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Human rights activists in Egypt say that a blogger and journalist who played a significant role in the 2011 uprising against former President Hosni Mubarak has been arrested.
A fellow activist said that Esraa Abdel Fattah was picked up on Saturday night by police officers and driven away. Her whereabouts are currently unknown.
Another activist has tweeted that Ms Fattah appeared before state prosecutors on Sunday and had said that she was "badly beaten and tortured" :
Ms Fattah was co- founder of a youth movement that played a big part in mobilising the millions of protesters who forced former President Mubarak to stand down as president.
In the past three weeks, rights groups say that about 3,000 people, including activists, lawyers and academics, have been detained in a major wave of arrests following rare protests against President Abdel Fattah el-Sisi.
BBC World Service
A row between Egypt and Ethiopia over the damming of the River Nile has escalated after recent talks between the two countries failed to make any progress.
In parliament Egypt's Foreign Minister Sameh Shoukry accused Ethiopia of ignoring an agreement and going ahead to fill up the Renaissance Dam, which he described as an unacceptable move that would affect the stability of the region.
Ethiopia hopes the $4bn (£3.3bn) dam will be fully operational by 2022 and will help the country become the continent's biggest electricity exporter.
Egypt has long been opposed to the project as it relies on the River Nile for around 90% of its fresh water.
The speaker of the Egyptian parliament has sparked anger on social media after using Adolf Hitler as an example to justify extravagant spending by President Abdelfatah al-Sisi, praising the "achievements" of Germany's Nazi leader.
Critics accuse President Sisi of spending large amounts of money on castles, luxurious villas and a new capital city, while many Egyptians suffer from growing poverty.
During a speech to parliament in which he was trying to justify Mr Sisi's spending, Ali Adelal reportedly said: "Hitler also made mistakes when he expanded East and West but he built fantastic infrastructure for his country which was the basis of the development in today’s Germany".
He praised "the infrastructure that Germany has constructed, which is a model for the whole world".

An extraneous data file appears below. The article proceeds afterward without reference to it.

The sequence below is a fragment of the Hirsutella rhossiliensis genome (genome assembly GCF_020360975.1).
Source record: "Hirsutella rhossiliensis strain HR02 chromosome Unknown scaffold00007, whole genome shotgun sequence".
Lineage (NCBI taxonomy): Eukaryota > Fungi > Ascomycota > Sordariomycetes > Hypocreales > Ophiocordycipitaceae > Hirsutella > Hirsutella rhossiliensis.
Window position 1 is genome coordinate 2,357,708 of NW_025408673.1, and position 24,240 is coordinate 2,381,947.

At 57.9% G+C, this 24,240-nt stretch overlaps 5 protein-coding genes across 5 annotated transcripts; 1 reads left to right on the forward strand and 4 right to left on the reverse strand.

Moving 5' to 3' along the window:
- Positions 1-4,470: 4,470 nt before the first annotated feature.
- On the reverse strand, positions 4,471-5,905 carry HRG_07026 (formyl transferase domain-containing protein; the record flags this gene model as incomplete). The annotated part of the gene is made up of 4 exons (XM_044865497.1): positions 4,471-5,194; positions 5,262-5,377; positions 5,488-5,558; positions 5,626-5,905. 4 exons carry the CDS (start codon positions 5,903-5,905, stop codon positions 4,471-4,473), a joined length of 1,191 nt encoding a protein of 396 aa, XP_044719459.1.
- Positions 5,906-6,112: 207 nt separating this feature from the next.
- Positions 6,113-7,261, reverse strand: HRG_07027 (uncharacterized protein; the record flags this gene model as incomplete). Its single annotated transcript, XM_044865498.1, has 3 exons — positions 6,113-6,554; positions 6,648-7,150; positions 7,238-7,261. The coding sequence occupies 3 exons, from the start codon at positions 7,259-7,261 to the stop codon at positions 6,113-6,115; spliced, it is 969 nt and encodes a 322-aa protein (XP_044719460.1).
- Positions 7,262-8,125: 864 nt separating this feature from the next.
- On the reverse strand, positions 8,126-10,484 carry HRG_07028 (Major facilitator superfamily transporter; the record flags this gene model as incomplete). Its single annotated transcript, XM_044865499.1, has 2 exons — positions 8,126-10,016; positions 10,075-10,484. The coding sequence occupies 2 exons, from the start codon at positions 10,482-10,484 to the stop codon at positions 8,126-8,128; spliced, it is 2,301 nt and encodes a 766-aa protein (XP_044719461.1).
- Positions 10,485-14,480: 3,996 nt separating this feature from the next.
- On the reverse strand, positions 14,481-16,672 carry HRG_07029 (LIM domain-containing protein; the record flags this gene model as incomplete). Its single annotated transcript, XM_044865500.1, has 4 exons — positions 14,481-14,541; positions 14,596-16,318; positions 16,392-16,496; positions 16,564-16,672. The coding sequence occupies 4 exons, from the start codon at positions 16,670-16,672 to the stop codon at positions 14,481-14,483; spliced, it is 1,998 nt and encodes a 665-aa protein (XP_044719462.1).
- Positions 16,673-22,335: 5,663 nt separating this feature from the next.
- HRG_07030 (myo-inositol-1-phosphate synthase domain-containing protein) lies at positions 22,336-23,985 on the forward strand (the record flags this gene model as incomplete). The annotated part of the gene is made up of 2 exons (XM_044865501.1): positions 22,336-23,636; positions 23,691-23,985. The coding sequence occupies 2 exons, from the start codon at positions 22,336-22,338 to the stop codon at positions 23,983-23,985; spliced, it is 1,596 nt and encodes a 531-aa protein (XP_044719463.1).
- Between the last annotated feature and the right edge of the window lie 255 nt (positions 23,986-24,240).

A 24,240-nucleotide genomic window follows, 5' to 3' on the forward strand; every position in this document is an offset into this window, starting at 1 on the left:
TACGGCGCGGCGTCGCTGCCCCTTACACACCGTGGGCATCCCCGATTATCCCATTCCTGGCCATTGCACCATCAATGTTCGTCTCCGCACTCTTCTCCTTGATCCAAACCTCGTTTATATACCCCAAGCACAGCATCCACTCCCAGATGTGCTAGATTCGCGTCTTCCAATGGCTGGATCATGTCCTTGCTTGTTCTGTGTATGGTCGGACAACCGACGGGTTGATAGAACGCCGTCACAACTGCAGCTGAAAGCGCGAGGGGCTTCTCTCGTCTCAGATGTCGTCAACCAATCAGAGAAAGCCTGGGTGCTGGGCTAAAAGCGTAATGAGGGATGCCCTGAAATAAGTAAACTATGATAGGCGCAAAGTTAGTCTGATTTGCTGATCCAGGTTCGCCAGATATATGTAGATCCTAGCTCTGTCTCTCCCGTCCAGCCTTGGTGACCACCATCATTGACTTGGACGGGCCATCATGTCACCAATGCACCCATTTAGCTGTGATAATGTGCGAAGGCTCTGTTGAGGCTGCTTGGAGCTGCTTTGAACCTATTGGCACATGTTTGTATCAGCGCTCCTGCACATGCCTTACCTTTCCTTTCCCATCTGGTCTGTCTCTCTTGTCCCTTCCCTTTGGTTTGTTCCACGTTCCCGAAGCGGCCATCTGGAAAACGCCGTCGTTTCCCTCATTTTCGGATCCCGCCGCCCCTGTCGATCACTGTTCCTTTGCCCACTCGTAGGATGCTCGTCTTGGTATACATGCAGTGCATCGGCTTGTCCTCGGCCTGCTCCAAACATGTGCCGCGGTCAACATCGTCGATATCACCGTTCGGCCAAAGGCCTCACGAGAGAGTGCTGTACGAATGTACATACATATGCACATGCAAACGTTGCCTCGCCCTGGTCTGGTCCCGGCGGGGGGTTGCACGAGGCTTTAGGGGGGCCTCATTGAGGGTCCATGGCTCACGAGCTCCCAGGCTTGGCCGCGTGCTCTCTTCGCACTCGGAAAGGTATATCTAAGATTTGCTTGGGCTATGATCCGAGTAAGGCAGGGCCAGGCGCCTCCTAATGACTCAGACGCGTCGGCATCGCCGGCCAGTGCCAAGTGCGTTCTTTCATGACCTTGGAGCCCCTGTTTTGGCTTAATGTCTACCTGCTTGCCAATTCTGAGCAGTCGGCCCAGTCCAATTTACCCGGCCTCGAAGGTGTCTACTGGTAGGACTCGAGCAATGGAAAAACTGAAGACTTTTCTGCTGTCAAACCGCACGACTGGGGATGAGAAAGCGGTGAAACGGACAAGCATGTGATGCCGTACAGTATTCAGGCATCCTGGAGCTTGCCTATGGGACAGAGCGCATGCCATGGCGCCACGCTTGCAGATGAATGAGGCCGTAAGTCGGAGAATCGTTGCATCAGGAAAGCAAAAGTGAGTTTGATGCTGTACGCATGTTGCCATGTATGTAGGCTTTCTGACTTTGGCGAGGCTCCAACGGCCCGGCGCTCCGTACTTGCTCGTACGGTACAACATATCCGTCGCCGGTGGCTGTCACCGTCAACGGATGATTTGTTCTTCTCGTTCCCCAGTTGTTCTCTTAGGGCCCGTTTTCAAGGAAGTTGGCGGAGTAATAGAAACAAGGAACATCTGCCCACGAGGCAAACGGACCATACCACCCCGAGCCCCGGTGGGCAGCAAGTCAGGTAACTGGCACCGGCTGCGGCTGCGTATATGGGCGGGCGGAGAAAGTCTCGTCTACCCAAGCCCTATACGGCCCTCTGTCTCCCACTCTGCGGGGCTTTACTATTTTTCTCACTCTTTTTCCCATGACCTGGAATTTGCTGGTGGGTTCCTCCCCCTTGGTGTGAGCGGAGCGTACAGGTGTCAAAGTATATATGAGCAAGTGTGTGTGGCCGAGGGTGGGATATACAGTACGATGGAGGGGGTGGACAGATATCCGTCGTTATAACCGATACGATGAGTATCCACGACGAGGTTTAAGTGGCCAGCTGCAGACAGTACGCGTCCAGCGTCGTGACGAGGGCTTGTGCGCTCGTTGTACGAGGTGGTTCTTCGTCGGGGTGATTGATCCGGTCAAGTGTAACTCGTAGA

However, according to Egypt Today, he later clarified: "No-one can praise Hitler for his actions against humanity. No country can develop without a strong infrastructure and this is the only thing I was referring to in my statements."
"Hitler committed a lot of crimes against the world and I cannot praise him," he said.
Sudan summoned the Egyptian ambassador over the arrest of a Sudanese student in Cairo.
Waleed Abdelrahman is said to have taken part in anti-government protests in Egypt, but his family has denied the allegations.
After the meeting the envoy said Sudanese diplomats would be able to meet him on Sunday.
Hundreds of people demonstrated outside the foreign ministry in Sudan's capital, Khartoum, to demand the release of the student.
The protests against President Abdel Fattah el-Sisi, the first in a long time, erupted last week.
BBC World Service
Security has been tightened in the Egyptian capital, Cairo, and in other cities ahead of possible anti-government protests.
Tahrir Square, where protesters gathered in January 2011, has been closed and three neighbouring metro stations have been shut down.
The protests have been called for by an exiled opponent of the government.
President Abdul Fattah al-Sisi has arrived back in Egypt after attending the UN General Assembly in New York.
He told supporters at Cairo airport there was no need for concern.
Rare protests took place a week ago, leading to the arrest of nearly 2,000 people.
Pro-government protests are also due to take place at Rab'a Square where nearly a thousand pro-Muslim Brotherhood protesters were killed in 2013.